Quantum leap

From the June 2021 print edition

Over the past year technology has crept into how businesses operate across many industries. Among other changes, the COVID-19 pandemic has pushed meetings and conferences online, accelerated e-commerce and given rise to work-from-home technology.

The move towards digitization has not left out supply chain organizations. For example, McKinsey
& Company’s recent McKinsey Global Survey found that companies have accelerated the digitization of their customer and supply chain interactions, as well as internal operations, by three to four years.
The effects of technology adoption on the supply chain have already begun to be felt. The 2021 MHI annual industry report released during the ProMatDX trade show – held online in April – revealed that among over 1,000 manufacturing and supply chain leaders polled, 83 per cent said they believe that digital will become the predominant model within the next five years, while 22 per cent believe it’s already here.

Pandemic aside, it’s easy to see why supply chain organizations would adopt technology. The competitive advantages of doing so can include better and faster planning solutions, an improved response rate and optimal growth, along with the reduction of revenue and margin leakage, says Sanjiv Gupta, CEO of OpsVeda, a software company.

Gupta agrees that the pandemic has only sped up the process of technology adoption. Going forward, supply chain organizations will prioritize technologies including AI-powered self-learning systems, operational intelligence platforms, intelligent data platforms as well as data-led initiatives, he predicts.

Yet a barrier that companies face in adopting digital supply chain technologies is the multi-year commitment many of them require, Gupta adds.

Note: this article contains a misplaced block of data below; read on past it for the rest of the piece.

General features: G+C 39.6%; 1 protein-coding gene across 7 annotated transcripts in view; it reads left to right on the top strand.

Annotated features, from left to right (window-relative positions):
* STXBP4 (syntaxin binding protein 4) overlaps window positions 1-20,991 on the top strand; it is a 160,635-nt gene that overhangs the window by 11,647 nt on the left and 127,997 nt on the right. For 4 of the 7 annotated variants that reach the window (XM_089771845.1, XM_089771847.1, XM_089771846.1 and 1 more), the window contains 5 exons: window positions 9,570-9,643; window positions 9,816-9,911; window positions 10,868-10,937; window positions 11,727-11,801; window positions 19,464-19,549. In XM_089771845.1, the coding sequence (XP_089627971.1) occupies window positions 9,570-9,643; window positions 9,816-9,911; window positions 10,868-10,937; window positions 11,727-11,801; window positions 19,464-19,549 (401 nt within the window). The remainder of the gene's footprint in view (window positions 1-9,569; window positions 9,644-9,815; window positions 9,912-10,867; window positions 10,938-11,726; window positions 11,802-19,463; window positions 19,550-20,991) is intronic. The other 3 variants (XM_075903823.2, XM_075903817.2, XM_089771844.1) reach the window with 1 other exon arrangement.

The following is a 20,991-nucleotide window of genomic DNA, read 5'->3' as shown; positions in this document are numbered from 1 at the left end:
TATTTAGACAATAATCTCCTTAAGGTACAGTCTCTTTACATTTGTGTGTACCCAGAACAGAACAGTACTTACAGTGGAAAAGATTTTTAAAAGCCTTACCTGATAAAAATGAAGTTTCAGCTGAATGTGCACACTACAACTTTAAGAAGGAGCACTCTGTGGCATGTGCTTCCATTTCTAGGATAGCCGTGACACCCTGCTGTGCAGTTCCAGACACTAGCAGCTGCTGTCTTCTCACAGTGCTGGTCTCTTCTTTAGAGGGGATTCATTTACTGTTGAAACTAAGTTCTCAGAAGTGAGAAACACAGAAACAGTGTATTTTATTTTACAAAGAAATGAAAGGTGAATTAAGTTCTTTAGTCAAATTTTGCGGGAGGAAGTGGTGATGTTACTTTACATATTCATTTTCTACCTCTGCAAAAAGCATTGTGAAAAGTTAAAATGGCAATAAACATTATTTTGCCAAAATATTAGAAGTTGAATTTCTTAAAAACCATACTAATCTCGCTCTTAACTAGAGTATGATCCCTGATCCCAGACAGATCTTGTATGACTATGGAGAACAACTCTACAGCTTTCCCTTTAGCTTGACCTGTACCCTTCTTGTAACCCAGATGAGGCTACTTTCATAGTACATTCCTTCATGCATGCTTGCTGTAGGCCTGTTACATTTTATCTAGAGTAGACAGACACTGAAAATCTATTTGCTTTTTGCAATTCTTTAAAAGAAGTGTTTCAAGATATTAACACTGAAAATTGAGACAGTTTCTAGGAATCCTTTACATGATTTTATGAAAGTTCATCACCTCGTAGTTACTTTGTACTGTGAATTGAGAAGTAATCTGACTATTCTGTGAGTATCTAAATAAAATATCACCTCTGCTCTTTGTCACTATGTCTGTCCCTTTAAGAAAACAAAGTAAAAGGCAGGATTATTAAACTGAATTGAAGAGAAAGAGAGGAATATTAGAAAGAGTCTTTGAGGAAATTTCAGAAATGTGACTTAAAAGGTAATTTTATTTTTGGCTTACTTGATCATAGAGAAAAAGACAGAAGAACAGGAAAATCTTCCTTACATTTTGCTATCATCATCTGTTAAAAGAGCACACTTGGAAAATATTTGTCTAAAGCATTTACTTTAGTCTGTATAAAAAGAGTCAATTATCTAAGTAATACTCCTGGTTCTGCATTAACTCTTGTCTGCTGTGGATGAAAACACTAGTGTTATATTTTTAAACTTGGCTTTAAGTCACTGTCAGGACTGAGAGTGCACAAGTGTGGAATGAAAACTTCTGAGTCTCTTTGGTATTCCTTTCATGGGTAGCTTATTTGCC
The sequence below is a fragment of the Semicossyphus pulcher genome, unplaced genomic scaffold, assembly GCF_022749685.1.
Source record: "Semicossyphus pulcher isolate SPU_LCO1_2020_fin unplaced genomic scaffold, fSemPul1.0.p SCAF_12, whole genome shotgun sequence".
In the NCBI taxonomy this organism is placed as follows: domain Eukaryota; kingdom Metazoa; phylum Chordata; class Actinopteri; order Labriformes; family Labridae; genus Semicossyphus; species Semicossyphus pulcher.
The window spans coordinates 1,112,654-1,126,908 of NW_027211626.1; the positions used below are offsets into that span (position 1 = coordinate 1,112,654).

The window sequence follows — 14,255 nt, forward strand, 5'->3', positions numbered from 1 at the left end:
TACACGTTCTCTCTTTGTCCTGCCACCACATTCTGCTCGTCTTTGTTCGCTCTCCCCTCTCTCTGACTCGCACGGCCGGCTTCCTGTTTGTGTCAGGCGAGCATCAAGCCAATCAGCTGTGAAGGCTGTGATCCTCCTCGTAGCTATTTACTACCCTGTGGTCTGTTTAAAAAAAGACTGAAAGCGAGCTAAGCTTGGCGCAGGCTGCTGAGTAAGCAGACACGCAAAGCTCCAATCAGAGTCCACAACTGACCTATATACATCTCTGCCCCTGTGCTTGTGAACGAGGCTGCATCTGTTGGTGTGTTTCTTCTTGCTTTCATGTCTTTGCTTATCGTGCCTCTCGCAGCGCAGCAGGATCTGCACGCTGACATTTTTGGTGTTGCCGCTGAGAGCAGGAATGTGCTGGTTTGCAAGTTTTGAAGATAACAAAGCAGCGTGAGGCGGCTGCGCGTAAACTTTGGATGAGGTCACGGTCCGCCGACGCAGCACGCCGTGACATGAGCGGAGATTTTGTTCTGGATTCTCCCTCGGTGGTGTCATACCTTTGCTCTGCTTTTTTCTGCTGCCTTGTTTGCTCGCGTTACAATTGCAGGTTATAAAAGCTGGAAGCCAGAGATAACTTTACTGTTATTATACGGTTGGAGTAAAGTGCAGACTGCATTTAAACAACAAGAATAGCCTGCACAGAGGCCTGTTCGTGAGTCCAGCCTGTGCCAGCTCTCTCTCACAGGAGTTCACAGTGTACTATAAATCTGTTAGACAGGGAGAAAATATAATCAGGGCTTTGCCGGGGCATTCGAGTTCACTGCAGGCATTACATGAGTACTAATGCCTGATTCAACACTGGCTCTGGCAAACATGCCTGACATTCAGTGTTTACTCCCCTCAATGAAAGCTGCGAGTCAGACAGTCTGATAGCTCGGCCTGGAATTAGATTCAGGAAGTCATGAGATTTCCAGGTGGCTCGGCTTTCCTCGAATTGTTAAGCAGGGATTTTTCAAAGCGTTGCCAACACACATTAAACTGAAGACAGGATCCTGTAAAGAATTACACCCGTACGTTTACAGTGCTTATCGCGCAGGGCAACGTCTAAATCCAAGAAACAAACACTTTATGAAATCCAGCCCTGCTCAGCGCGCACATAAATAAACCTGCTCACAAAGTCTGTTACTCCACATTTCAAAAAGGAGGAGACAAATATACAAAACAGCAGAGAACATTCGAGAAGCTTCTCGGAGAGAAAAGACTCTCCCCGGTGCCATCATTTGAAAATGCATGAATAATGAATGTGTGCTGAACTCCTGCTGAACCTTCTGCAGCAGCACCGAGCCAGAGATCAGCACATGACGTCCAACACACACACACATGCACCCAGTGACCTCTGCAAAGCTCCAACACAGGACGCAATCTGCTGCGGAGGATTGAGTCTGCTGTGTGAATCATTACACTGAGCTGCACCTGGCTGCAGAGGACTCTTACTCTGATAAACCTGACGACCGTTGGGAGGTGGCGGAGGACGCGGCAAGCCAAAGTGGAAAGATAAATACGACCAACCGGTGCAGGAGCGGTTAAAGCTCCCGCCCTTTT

“Platform-centric IT initiatives could easily turn into the IT wild west. Data lakes could quickly become data swamps,” he says. “The right approach would be to focus on the customer. Focus on business imperatives. Create a data-led initiative that produces incremental benefits and funds itself.”

Focus on challenges
Investing in digital technology allows companies to find efficiencies while increasing agility, says Daniel Oh, vice-president, medium business segment at Sage Canada, a cloud technology company. When searching for benefits, Oh recommends looking at common business challenges that distributors face.

For example, according to the company’s recent report, Forward Together, which looks at the pandemic’s impacts on SMEs, 81 per cent of distributors are dealing with global events, 75 per cent are dealing with supply chain disruptions and another 75 per cent face rising costs and margin erosion. Digitization can help organizations deal with cost reductions, improve data security, realize faster delivery, better customer service and experience, all of which improve efficiency and productivity.

And while the report shows that 79 per cent of distributors have a digital transformation strategy, implementing the right technology into a Canadian organization can seem daunting. A perceived lack
of expertise, knowledge or skill, as well as fear that costs will outstrip ROI, can hamper progress. But now is the best time to reassess digital initiatives, Oh notes.

The pandemic has offered a glimpse at a future in which digital is central to most transactions, Oh says. This has forced many organizations further up the adoption curve, almost overnight.